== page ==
The really extraordinary part of Ted’s story, though, is not his artistry as a photographer so much as it is the events that led up to his service. You see, Ted and his two brothers, Victor and Johnny, volunteered to serve their country despite the fact that just months before their enlistment, in early 1942, the United States had herded their family into an internment camp. The Akimotos were loyal American citizens who had lived in Southern California for decades, but that didn’t matter in the wake of Pearl Harbor, when panic won out over good sense. At the time, President Roosevelt ordered internment of anyone with Japanese blood as an expedient solution to identifying and corralling “the enemy.”

Read More

Rosalyn Baldwin’s Beloved Community

Rosalyn Baldwin’s Beloved Community

“Then Jesus summoned his twelve disciples and gave them authority over unclean spirits, to cast them out, and to cure every disease and every sickness.” Matthew 10:1

 The Reverend Luther Zeigler

Pentecost 2A – June 18, 2017

Amidst all the depressing news of this week, I was grateful to stumble upon the story of Rosalyn Baldwin, a seven-year old African-American girl from Hammond, Louisiana. The daughter of a pastor, Rosalyn was deeply affected last year by the news of the tragic killing of five police officers in Dallas, as I suspect many of us were. But Rosalyn, she decided to do something about it, something simple, something wonderfully naïve, something meaningful. She told her parents she wanted to travel around the country visiting police stations so that she could give hugs to police officers. When asked why she wanted to do this, Rosalyn replied simply: “They risk their lives and want to keep us safe. So I want to do this for them.”

When she first approached her parents about this project, they were touched, as you might expect, and agreed to take Rosalyn to the local Sherriff’s office, where she did indeed offer hugs to all the officers there. Secretly, though, her parents were hoping that this visit would satisfy Rosalyn, and that her dream of a nationwide hug-fest would pass, so that they could go on with their lives; but Rosalyn’s determination didn’t pass. She has politely, but tenaciously, insisted on carrying out her dream of visiting police departments in all fifty states, and she is now almost a third of the way there.

An interviewer recently asked her how she got the idea. She answered, “God told me to do it.” When gently pressed by a skeptical questioner, Rosalyn explained that she reads the Bible, that Jesus teaches us to love one another as he loved us, and that hugging people to whom we are grateful is a good way to love them. Yes, God told her to do it.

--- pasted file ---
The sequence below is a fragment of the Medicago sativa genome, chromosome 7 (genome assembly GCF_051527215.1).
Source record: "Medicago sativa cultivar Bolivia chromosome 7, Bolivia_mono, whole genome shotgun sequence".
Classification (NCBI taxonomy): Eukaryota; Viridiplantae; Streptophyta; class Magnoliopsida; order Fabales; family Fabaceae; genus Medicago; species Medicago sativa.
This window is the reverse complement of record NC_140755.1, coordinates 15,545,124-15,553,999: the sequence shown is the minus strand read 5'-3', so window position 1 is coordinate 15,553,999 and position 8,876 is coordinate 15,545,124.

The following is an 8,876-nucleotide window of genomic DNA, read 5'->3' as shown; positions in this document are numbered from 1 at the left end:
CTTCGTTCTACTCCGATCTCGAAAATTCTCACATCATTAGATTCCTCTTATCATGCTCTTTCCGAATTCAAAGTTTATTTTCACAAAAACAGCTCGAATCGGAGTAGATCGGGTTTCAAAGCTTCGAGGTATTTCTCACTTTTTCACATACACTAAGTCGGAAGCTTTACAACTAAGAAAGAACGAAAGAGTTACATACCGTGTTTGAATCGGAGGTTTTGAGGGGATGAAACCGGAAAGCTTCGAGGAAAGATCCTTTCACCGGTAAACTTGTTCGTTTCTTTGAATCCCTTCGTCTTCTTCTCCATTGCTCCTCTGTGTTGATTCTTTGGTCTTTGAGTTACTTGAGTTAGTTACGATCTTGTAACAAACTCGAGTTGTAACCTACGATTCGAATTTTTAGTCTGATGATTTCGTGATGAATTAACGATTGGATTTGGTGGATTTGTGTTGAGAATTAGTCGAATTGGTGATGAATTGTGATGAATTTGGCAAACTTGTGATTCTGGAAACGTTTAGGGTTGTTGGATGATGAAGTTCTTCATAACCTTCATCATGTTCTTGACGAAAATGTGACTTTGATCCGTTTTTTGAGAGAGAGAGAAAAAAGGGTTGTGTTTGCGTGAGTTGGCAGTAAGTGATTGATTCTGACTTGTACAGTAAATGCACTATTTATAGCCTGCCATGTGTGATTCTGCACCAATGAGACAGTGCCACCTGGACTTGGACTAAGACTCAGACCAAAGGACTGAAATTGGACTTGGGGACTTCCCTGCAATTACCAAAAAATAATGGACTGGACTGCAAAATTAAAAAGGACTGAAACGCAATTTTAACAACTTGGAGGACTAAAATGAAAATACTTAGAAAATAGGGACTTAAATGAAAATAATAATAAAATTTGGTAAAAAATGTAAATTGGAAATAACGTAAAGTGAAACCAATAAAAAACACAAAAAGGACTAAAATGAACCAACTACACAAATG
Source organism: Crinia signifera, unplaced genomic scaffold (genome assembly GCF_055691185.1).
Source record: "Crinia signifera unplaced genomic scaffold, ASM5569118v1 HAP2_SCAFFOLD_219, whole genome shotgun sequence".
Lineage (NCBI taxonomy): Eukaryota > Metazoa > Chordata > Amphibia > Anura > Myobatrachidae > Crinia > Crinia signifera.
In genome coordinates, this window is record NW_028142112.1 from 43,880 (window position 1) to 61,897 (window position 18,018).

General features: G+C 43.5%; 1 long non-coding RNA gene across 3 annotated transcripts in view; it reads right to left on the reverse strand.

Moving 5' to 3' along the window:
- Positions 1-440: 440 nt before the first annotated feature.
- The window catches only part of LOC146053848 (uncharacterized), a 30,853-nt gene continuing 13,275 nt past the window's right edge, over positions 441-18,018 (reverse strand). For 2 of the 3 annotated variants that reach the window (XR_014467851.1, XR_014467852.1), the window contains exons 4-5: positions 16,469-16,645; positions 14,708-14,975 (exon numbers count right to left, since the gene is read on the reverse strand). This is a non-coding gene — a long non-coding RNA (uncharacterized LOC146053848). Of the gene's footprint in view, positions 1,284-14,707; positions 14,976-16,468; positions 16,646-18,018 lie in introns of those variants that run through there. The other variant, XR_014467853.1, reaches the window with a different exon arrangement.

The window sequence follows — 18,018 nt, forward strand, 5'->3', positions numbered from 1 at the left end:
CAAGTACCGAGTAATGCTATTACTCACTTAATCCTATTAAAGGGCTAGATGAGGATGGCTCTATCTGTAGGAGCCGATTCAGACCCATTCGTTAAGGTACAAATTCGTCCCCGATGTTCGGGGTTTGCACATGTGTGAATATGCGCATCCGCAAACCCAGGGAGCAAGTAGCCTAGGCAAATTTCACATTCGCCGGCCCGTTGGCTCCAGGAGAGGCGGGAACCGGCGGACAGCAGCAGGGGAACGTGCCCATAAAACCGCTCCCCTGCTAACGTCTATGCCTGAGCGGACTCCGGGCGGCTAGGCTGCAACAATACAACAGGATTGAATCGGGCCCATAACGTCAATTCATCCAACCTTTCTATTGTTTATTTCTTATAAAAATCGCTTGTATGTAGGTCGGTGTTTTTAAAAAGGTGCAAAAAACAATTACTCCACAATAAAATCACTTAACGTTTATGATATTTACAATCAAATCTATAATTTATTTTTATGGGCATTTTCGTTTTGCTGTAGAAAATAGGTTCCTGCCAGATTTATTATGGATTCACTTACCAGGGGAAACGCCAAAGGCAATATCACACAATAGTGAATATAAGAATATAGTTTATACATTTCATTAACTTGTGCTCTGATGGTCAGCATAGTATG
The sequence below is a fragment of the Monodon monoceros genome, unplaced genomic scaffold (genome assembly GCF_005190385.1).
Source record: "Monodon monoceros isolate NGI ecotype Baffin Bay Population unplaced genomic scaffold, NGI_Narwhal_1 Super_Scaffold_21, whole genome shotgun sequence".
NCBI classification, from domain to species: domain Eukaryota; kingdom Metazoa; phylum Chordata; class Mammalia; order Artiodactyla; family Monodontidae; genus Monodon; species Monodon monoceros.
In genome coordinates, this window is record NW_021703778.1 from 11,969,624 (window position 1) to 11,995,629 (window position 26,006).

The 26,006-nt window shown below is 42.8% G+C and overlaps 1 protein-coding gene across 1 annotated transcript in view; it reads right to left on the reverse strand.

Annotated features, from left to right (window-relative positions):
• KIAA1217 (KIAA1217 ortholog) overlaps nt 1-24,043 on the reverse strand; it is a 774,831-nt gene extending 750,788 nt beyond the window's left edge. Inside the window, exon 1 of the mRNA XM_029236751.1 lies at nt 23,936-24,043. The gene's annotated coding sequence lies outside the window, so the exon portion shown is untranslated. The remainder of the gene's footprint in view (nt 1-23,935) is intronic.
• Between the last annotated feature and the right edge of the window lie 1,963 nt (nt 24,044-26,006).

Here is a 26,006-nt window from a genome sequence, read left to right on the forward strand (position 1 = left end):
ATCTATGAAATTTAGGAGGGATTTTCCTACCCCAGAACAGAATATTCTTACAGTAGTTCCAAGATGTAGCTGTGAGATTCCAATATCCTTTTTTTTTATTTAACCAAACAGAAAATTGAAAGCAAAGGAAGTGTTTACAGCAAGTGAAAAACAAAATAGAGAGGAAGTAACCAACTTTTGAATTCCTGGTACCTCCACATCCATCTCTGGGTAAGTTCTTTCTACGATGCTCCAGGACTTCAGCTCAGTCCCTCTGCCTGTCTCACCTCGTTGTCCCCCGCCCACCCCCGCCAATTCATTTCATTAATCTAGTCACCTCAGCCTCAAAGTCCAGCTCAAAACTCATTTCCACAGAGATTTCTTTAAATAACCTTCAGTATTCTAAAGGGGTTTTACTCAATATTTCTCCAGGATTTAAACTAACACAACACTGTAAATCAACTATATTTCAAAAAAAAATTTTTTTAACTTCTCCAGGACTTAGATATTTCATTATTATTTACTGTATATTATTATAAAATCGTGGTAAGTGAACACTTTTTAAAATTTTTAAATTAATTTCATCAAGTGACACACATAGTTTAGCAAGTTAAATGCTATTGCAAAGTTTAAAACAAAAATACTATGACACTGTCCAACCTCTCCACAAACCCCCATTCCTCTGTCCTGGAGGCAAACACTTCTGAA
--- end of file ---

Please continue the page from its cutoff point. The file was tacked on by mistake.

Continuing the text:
Somewhat more precociously, Rosalyn also noted that her daddy had taught her about Dr. Martin Luther King’s vision of Christ’s “beloved community,” a place where people consistently serve one another, meet one another’s needs, and base their behavior on concern and care for the other and justice for all persons. Rosalyn said she wanted to live in such a community, and so, if it didn’t exist, she would create it.

Read More

The Power of Sandy Koufax’s Witness

The Power of Sandy Koufax’s Witness

“Go therefore and make disciples of all nations, baptizing them in the name of the Father and of the Son and of the Holy Spirit, and teaching them to obey everything that I have commanded you. And remember, I am with you always, to the end of the age.” Matthew 26:18-20

The Reverend Luther Zeigler

Trinity Sunday – June 11, 2017

1965 was a momentous year for our family. It was in the spring of that year that my mother and father picked up their two little boys and moved us all to Southern California. Mom and Dad had lived most of their lives in small towns in Pennsylvania and Maryland. Now, though, they were eager for a new start. Like the Joad family in Steinbeck’s The Grapes of Wrath, my parents were lured by the promise of this new Paradise called California, where the sun always shines and everyone has a smile on her face.

For a six-year old boy like me, though, the only thing I cared about was that the fair weather of California meant I could play baseball all year round. Such is the wonderfully simple life of a six-year old, when baseball is all that matters.

Moving to Southern California, of course, was moving to Dodger country. The Dodgers had just invested in a brand, spanking-new ballpark, nestled in the foothills of the Elysian Park neighborhood of Los Angeles, and I couldn’t wait to go see it. My first trip there with my dad and little brother was to celebrate my seventh birthday and it was a memorable one indeed. April 29, 1965. A classic pitchers’ duel between the Dodgers Don Drysdale and the Giants Juan Marichal, won by the Dodgers, 2-1.

And that game was a mere hint of what was to come, for the National League pennant race that unfolded in the summer of 1965 was a thriller. Six teams were tightly bunched heading into September, when the Giants went on a 14-game winning streak to take a commanding lead with two weeks to play. But then the Dodgers exploded, winning 14 of their last 15 games to edge out the Giants, and clinch the pennant. The stage was now set for a World Series

Read More